Chicken Little, the Holy Spirit, You, and Me

Posted May 30th, 2017 by CLMrf and filed in View From the Pew

By Robert Fontana

chicken littleThis is Pentecost week.  Naturally the story of Chicken Little comes to mind:

There was once a great knight riding upon a mighty horse when he came upon Chicken Little running around the countryside shouting, “The sky is falling, the sky is falling.”   Suddenly, Chicken Little threw himself to the ground, lay on his back, and thrust his legs and wings towards the sky. 

The great knight leaped from his mighty horse and said to Chicken Little, “Why art thou thus lying in the dust?” Chicken Little calmly responded, “The sky is falling.”  The great knight laughed out loud with incredulity and dismay, then said, “And you, little bird, think that you can hold up the sky?” Chicken Little responded, “I does what I can do.”

Francis of Assisi once said, “I have done what is mine to do, now you must do what is yours to do.”

Fr. Thomas Judge, the founder of the Missionary Cenacle Family (1909) counseled his associates similarly.  I do not have the direct quote but it was something like: “Do what you can do.  Do not worry about what you cannot do, but do what you can do!”

There is so much to be done.  It is mind-boggling.  There are so many pressing needs; truly, it seems the “the sky is falling.”  And what I am actually able to do is so small, surely what the great knight said to Chicken Little applies to all of my efforts, “And how can such a little bird hold up the sky?”

fr judgeFr. Thomas Judge, a Vincentian priest, felt like the sky was falling as he, an Irish-American from Boston, tried to minister to the throngs of immigrants filling the slums of the great urban centers of 20th century America.  He had an epiphany when he realized that he was taking way too much responsibility for work that was not his to do.  It belonged to the average Catholic (and Christian) in the pew who was a neighbor to these immigrants, who met them at the grocery store, the warehouse, the butcher shop, and sometimes at the parish church.

He realized if each person would simply take responsibility for being a power for good within the relationships and commitments of his or her own life, something he called the “providence of everyday life,” then much good could be done to alleviate suffering, strengthen community, and provide care for the least among us, especially poor children and the elderly.

12694841 - shining dove against golden raysJudge recognized that the needs of families in general, and of the poor in the slums and barrios specifically, were so great, that it was impossible to create a social program to address them all.  However, if Catholics and other Christians were guided by the Holy Spirit, then the Spirit would direct them to the work that needed to be done within the “providence” of their everyday lives.How do we gain the interior freedom from our own shortsightedness and sins to even be able to act in the service of others?  And where do we get that capacity for discernment to determine what we are to do in this situation and that one, where we are to direct our energies, and what we are to leave for others to do?  Our guidance comes from the “breath of God,” the indwelling Spirit that draws us into the heart of God, the Spirit written about in John’s Gospel.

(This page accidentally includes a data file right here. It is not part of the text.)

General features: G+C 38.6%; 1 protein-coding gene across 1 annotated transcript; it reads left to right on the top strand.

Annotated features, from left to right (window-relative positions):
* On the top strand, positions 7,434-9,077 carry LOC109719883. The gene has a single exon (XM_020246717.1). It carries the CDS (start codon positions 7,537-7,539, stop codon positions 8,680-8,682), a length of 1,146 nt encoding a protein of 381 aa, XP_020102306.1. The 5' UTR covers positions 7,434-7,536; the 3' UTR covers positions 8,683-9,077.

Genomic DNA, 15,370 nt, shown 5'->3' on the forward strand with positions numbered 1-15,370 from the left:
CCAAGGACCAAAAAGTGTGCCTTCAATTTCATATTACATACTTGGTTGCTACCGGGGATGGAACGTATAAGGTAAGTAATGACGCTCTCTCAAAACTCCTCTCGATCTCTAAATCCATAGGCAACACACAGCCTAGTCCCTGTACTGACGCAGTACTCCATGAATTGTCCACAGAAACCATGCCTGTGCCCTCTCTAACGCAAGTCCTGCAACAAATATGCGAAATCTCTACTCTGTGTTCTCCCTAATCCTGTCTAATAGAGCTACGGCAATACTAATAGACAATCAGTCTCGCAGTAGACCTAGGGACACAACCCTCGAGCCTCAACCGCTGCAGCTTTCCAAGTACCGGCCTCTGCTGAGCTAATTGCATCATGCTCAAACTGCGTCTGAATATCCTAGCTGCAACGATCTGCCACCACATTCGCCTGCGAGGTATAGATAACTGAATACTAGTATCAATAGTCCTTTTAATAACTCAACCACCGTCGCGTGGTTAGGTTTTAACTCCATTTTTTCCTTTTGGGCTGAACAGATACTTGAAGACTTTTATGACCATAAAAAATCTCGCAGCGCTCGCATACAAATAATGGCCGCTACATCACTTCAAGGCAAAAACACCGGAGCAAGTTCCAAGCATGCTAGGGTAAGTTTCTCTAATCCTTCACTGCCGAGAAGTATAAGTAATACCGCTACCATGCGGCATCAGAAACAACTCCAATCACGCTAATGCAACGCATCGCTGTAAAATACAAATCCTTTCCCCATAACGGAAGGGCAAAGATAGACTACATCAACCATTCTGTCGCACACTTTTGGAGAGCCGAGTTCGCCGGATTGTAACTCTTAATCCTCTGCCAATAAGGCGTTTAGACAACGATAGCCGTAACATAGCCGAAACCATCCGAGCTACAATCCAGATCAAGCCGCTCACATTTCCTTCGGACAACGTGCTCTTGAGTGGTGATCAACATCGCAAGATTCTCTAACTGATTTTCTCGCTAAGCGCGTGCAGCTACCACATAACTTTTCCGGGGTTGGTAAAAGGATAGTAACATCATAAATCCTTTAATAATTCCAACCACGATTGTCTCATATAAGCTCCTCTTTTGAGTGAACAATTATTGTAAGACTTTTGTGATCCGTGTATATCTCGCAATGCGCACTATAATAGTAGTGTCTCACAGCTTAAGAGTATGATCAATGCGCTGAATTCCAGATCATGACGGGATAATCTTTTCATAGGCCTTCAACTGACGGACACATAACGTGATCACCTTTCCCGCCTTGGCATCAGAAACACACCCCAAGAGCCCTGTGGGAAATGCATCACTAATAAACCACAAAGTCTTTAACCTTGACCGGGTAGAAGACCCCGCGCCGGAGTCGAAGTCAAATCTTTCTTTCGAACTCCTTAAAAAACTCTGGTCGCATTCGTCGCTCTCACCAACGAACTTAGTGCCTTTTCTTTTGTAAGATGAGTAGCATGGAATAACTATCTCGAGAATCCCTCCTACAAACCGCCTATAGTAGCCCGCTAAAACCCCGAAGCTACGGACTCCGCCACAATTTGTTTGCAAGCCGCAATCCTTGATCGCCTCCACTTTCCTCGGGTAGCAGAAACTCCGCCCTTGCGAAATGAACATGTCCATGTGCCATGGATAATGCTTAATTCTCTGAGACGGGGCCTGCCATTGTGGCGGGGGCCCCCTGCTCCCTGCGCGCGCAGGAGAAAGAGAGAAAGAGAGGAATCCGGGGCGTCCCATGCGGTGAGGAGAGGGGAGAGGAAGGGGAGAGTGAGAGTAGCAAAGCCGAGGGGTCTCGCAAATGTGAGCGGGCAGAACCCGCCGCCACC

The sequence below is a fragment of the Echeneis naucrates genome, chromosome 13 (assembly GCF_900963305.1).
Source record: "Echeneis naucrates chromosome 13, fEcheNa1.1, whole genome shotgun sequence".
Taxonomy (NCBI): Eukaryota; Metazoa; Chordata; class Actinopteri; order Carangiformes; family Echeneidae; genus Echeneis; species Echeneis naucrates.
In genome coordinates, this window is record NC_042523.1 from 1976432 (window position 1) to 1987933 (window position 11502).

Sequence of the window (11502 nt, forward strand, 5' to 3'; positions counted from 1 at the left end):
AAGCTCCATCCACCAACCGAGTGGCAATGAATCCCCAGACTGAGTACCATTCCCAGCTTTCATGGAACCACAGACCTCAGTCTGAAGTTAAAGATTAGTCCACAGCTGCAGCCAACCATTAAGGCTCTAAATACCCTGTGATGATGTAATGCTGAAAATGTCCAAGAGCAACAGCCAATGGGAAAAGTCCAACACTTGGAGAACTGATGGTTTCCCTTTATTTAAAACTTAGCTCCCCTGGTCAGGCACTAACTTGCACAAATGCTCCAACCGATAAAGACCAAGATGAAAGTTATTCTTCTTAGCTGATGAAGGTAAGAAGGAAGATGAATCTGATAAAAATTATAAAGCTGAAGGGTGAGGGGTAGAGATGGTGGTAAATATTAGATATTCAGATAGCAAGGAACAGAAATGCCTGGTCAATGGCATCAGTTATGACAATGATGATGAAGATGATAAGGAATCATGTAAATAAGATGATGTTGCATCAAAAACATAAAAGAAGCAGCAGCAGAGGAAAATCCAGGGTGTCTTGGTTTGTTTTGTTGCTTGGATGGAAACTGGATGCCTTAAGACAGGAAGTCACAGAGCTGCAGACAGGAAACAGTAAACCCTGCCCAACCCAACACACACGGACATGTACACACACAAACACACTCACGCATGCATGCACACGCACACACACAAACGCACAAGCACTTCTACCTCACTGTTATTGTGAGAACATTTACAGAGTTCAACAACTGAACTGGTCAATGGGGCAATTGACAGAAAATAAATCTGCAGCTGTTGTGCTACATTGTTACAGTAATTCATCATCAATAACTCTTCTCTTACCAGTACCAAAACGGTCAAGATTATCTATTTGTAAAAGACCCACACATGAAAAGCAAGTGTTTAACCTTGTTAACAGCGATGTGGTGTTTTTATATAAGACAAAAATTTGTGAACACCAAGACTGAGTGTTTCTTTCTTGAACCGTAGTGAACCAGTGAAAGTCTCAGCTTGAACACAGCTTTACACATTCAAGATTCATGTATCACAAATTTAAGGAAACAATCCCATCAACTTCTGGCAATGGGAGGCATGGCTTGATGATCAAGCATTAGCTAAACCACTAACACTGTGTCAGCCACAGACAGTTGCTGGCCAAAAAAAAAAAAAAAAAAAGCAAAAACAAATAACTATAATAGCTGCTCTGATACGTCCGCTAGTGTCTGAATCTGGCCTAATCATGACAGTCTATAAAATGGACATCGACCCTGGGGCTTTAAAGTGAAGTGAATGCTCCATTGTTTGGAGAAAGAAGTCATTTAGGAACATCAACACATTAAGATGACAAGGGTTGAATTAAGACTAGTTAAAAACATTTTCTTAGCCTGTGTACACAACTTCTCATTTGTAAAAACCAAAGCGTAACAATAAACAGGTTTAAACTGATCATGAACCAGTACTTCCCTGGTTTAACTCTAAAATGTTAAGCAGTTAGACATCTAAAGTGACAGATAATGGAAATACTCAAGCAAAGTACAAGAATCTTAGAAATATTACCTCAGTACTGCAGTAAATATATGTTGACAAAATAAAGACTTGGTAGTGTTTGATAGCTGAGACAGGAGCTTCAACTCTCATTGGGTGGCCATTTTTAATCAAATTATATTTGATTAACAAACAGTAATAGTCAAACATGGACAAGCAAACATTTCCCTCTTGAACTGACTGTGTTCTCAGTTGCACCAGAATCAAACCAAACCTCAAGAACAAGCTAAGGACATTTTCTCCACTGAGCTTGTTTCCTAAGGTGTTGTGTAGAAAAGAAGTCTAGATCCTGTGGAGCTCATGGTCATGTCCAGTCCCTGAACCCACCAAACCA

Lori and I, led by the empowering and indwelling Spirit, have directed out energies towards being a power for good by inspiring deeper faith in God and building strong marriages and families.  We do this through spirituality workshops and reretreats,  marriage enrichment events, marriage preparation classes, family camps, and divorce prevention, if possible, through marriage counseling.  There is so much more “falling sky” that pulls at us – pro-life work, outreach to migrants and refugees, and problems related to homelessness.  All of these important concerns tug at us, they are matters close to our hearts and certainly are within the providence of our everyday lives.  But, at least for now, we hear the Spirit say to us, “Do what I have already given you to do, and leave these concerns for someone else.”  This is not easy.  Saying “no” to important issues and leaving them for others to do feels inadequate…unsatisfying…feeble…and yet, the right thing to do.

Sunday, June 4th, is Pentecost, the great feast of the Holy Spirit. All around our world, “the sky is falling;” there is so much to do.  Do you have a personal relationship with this empowering and in-dwelling Spirit so that you can benefit from the Spirit’s guidance? Ask and the Holy Spirit will help you to discern what is yours to do within the providence of your everyday life.  Then the power of the Holy Spirit will help you (and me) do it!

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One Response to “Chicken Little, the Holy Spirit, You, and Me”

  1. Rose Marie G Fontana says:

    Dear Robert and Lori-
    Wonderful essay! And yes, let’s “just do it”- whatever we can, to help others. Recently, I read a quote from JFK that went something like this: “If not us, then who? If not now, then when?” The message being to step up to the proverbial plate and help others, do what is needed, whenever and wherever the opportunity arises.
    God bless you and your family, and everyone that comes into contact with you!
    Love,
    Rosi

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